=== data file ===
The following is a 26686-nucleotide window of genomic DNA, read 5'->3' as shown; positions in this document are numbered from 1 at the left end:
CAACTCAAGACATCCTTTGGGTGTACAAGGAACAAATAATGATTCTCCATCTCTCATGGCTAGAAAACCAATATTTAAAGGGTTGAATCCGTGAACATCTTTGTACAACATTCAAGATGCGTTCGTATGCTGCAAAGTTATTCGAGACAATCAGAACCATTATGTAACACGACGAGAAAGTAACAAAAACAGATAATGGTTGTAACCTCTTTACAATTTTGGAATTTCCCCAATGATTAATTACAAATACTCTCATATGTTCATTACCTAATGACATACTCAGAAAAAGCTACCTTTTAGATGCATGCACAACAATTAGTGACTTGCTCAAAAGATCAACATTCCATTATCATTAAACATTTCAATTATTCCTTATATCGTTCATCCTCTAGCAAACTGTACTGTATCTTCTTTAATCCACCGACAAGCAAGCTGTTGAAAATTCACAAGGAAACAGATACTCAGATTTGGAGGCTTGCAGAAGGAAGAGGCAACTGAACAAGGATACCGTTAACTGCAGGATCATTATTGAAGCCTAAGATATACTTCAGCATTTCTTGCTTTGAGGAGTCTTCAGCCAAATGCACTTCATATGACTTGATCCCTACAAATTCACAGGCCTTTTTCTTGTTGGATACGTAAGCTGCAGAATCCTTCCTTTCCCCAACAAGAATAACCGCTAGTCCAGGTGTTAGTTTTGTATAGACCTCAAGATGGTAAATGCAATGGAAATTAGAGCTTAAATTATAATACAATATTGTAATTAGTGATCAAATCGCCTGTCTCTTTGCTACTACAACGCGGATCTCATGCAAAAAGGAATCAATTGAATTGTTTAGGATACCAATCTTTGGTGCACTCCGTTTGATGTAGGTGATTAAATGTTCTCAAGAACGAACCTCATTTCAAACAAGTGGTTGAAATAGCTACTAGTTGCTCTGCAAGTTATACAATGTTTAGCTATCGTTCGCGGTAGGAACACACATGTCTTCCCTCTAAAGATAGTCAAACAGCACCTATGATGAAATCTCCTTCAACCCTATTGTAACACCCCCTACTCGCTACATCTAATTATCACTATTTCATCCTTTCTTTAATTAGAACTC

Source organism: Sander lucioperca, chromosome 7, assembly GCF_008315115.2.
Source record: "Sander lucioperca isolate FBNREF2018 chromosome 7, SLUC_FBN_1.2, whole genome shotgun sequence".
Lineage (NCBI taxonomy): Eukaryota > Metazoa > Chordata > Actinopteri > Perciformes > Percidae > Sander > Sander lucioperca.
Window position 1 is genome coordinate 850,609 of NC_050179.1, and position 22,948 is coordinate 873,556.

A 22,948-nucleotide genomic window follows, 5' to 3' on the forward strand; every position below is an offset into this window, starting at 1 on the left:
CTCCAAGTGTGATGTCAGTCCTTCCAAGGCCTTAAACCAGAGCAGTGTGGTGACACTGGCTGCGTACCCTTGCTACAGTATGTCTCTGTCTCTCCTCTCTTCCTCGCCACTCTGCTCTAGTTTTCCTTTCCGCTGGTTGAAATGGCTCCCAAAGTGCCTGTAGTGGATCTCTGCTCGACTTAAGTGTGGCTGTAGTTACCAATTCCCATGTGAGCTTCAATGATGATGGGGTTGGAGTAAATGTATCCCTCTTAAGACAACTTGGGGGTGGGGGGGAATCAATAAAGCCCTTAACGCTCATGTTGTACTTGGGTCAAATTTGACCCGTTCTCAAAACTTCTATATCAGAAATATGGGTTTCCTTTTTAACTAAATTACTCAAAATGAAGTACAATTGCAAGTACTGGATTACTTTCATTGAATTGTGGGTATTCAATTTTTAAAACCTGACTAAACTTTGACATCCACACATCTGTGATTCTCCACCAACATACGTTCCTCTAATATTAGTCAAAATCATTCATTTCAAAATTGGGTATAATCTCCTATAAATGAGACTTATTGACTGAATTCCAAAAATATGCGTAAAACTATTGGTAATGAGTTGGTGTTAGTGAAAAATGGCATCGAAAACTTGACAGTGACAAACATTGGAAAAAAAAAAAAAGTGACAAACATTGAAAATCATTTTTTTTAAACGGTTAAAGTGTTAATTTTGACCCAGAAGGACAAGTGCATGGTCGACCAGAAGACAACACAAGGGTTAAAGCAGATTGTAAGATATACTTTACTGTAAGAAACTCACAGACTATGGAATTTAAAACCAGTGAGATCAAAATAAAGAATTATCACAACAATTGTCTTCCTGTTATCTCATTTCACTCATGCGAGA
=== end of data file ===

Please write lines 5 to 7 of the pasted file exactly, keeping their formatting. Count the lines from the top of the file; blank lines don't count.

Lineage (NCBI taxonomy): Eukaryota > Metazoa > Chordata > Actinopteri > Perciformes > Percidae > Sander > Sander lucioperca.
Window position 1 is genome coordinate 850,609 of NC_050179.1, and position 22,948 is coordinate 873,556.

A 22,948-nucleotide genomic window follows, 5' to 3' on the forward strand; every position below is an offset into this window, starting at 1 on the left: